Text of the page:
This week, Volko Ruhnke, designer of Nevsky, Labyrinth: The War on Terror and creator of the COIN series, joins Diagonal Move for a retrospective of his remarkable career.
DM: Hi Volko, thank you for joining us. During your design career you have created some of the most well-known historically themed games currently available. Please can you tell us how it all began?
VR: Hi, thanks for letting me join you! I started board wargaming as a grade-schooler, with Avalon Hill games in the 1970s. For the first decade or so, published games to me were received wisdom: I did not think to doubt what came in the box. The designers were professionals, after all! Then, as a college student on a trip to Europe that include visits to various battlefields, I noticed that some terrain was quite different from what I had grown familiar with on my most revered game boards.
That epiphany—that games could be wrong in some way, could be improved—was the start for me of tinkering with purchased games and ultimately designing new games. At first, I would just get out my pencil and mark up changes to rule books. Or I would take elements of games that I owned, the combat results table, for instance, and apply them to different situations on homemade maps. Eventually, I got involved in playtesting for my favourite company, GMT Games. I had that fan relationship with GMT for years—I even helped GMT president Gene Billingsley assemble game boxes in a convention hotel room once—before I approached them with a design.
DM: Your first notable success was Wilderness War, in which players vie for control of North America during the 1700’s. It is still in print almost 20 years after its initial release. Can you tell us about the development of that game and why you think it has had such longevity?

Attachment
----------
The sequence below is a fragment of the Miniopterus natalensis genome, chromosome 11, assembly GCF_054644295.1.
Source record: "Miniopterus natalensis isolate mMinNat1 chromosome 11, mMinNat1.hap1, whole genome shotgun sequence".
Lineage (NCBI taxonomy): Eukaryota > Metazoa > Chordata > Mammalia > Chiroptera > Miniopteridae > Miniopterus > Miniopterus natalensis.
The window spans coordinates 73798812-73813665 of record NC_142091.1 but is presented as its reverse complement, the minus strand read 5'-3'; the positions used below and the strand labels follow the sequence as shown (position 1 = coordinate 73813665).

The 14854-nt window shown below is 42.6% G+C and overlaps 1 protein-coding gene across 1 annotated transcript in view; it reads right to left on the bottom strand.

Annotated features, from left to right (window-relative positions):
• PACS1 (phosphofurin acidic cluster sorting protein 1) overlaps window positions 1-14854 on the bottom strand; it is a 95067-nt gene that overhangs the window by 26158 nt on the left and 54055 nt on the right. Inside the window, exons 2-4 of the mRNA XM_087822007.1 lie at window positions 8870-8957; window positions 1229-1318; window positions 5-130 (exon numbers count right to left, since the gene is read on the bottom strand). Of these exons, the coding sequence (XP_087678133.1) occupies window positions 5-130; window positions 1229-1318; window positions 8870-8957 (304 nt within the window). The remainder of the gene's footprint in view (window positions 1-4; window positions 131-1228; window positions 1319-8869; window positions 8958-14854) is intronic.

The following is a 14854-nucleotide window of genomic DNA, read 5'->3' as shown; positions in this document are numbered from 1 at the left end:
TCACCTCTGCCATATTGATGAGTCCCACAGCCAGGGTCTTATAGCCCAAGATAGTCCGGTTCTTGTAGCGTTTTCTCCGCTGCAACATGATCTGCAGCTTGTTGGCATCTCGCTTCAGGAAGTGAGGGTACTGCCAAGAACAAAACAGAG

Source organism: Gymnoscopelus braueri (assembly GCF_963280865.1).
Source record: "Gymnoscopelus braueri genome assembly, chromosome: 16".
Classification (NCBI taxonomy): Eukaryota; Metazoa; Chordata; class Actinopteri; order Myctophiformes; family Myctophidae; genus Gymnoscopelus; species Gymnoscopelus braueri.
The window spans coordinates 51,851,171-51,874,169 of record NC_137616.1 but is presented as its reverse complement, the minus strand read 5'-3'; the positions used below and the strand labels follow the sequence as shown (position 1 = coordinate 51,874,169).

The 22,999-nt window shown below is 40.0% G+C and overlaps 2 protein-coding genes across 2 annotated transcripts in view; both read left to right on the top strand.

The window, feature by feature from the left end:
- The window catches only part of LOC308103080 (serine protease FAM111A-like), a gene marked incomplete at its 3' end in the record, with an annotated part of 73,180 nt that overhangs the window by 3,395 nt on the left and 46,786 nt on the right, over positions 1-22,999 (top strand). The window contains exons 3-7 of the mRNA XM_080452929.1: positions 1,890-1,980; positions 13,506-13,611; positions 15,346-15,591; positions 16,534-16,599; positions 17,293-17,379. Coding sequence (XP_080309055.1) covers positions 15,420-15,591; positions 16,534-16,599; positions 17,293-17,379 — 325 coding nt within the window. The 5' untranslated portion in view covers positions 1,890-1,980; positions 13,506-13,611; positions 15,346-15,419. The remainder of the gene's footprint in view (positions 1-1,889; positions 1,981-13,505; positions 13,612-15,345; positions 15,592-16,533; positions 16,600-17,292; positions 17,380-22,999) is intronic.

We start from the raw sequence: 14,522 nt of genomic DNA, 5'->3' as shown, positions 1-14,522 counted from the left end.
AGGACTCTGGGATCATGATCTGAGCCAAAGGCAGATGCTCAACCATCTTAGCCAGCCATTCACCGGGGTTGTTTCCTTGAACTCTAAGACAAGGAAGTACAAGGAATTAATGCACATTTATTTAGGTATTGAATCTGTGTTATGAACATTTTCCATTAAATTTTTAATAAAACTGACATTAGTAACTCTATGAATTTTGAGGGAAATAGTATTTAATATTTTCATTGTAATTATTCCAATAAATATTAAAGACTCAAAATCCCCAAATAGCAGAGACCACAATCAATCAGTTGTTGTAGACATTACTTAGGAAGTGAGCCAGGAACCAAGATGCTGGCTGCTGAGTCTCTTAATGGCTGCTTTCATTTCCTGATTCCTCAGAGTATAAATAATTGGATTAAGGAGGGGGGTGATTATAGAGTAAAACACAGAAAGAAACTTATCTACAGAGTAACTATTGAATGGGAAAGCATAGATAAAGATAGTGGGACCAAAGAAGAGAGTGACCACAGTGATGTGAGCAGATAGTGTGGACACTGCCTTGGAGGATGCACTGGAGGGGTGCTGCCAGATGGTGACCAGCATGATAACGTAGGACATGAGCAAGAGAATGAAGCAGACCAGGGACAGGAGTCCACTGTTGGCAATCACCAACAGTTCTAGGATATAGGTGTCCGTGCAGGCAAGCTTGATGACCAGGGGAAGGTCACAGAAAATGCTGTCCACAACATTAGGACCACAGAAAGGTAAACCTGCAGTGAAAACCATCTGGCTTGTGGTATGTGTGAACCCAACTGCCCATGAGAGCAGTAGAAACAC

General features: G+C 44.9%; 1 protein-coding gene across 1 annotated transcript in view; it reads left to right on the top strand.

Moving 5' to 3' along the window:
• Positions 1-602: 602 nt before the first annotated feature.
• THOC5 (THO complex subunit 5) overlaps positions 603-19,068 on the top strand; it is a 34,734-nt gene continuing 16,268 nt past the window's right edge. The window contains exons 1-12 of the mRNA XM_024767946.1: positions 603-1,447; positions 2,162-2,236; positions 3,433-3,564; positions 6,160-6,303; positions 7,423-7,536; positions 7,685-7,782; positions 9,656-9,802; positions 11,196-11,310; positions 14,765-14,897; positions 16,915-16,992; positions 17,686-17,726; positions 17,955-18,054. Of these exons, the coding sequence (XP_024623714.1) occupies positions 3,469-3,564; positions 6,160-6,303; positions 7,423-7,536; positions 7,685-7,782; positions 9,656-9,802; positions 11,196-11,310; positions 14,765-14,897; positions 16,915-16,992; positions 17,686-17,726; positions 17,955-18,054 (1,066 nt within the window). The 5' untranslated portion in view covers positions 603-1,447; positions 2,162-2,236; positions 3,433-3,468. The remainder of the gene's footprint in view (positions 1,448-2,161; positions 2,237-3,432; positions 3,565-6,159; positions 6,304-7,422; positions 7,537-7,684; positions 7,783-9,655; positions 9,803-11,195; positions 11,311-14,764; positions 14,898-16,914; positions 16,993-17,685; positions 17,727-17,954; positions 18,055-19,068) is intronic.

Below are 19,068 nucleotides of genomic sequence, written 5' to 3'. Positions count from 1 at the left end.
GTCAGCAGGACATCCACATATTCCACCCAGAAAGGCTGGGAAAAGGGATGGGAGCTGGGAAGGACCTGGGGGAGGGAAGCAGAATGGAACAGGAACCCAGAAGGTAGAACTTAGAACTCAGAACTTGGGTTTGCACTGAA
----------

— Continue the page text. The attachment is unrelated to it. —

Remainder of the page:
VR: In the 1990s, friends and I designed and ran paper historical campaigns for one another, homespun role-play campaigns with great attention to historical detail. One of mine was set in the French and Indian War: we sought to recreate the year 1756 on the American frontier.
That war was my greatest interest at the time as I live in Virginia. George Washington’s early military career was as a Virginia colonel, and I had studied his history including from his papers in the nearby Library of Congress. When I complained to a friend that the none of the existing boardgames about the French and Indian War had all the elements I thought needed, he challenged me to design my own.
I designed Wilderness War in 2000, when card-driven games were still young. Mark Simonitch’s Hannibal: Rome versus Carthage was a key inspiration. With Wilderness War, I tried to take the CDG form that Mark Herman, Simonitch, and Ted Raicer had invented and refined to my favourite setting, one that happened to emphasize competing modes of warfare, European-style massed armies and fortifications on the one hand and petite guerre of frontier raiders and rangers on the other. I suspect that Wilderness War still gets played mainly because it tries to hew closely to the original power of CDGs while exploring an asymmetric contest.
DM: Labyrinth: The War of Terror followed in 2010. It depicts the struggle between the US and Islamic extremism. How does making a game based on an on-going or very recent conflict differ from one modelling events outside of living memory?
VR: A difference may be that more players already will have formed views of more recent history (or maybe not—hobbyists can be quite passionate and opinionated about whatever historical period fascinates them!). Regardless, history is always interpretation, and as a designer your interpretation is in there, no matter how objective you may strive to be. As professional wargamer Peter Perla wrote, game design is communication. So, I did try with Labyrinth or in designing A Distant Plain with Brian Train, about the still ongoing war in Afghanistan, to be explicit with myself about what we were saying to players about those conflicts.
However, whether it’s about guerrilla warfare or Gettysburg, a wargame presents a designer’s model that is necessarily simplified. The model can teach us something about past or ongoing affairs, but it only adds to the mental models that the players already bring to the table. My hope in game design is not to change anyone’s position on anything but rather to raise questions in players’ minds and thereby perhaps to help them refine the understanding of events that they already possess.
DM: 2012 saw the release of Andean Abyss. What was the spark that turned a game about a relatively obscure conflict into a game that became the start of the popular COIN series?
VR: The idea for Andean Abyss sprung from my experience on Labyrinth and from my day job teaching US intelligence analysts.